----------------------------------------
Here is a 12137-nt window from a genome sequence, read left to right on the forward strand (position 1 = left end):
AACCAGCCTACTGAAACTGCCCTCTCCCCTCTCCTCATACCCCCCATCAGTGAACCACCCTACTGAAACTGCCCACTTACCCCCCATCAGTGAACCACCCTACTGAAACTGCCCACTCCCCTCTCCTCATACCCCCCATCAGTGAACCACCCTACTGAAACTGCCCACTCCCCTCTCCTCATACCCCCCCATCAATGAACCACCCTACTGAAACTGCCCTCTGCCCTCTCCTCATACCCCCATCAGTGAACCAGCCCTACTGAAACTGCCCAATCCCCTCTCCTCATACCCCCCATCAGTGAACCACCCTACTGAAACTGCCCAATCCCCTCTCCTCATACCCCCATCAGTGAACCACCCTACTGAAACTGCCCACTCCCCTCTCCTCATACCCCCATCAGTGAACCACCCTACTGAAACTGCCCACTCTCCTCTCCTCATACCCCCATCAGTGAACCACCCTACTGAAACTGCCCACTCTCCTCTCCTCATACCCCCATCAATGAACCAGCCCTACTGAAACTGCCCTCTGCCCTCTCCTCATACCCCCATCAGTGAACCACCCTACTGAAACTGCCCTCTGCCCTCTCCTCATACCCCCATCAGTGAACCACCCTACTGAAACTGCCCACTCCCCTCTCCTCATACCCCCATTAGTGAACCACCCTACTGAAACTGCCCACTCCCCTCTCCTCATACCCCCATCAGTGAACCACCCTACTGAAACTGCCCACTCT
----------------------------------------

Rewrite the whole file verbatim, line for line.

Here is a 12137-nt window from a genome sequence, read left to right on the forward strand (position 1 = left end):
AACCAGCCTACTGAAACTGCCCTCTCCCCTCTCCTCATACCCCCCATCAGTGAACCACCCTACTGAAACTGCCCACTTACCCCCCATCAGTGAACCACCCTACTGAAACTGCCCACTCCCCTCTCCTCATACCCCCCATCAGTGAACCACCCTACTGAAACTGCCCACTCCCCTCTCCTCATACCCCCCCATCAATGAACCACCCTACTGAAACTGCCCTCTGCCCTCTCCTCATACCCCCATCAGTGAACCAGCCCTACTGAAACTGCCCAATCCCCTCTCCTCATACCCCCCATCAGTGAACCACCCTACTGAAACTGCCCAATCCCCTCTCCTCATACCCCCATCAGTGAACCACCCTACTGAAACTGCCCACTCCCCTCTCCTCATACCCCCATCAGTGAACCACCCTACTGAAACTGCCCACTCTCCTCTCCTCATACCCCCATCAGTGAACCACCCTACTGAAACTGCCCACTCTCCTCTCCTCATACCCCCATCAATGAACCAGCCCTACTGAAACTGCCCTCTGCCCTCTCCTCATACCCCCATCAGTGAACCACCCTACTGAAACTGCCCTCTGCCCTCTCCTCATACCCCCATCAGTGAACCACCCTACTGAAACTGCCCACTCCCCTCTCCTCATACCCCCATTAGTGAACCACCCTACTGAAACTGCCCACTCCCCTCTCCTCATACCCCCATCAGTGAACCACCCTACTGAAACTGCCCACTCT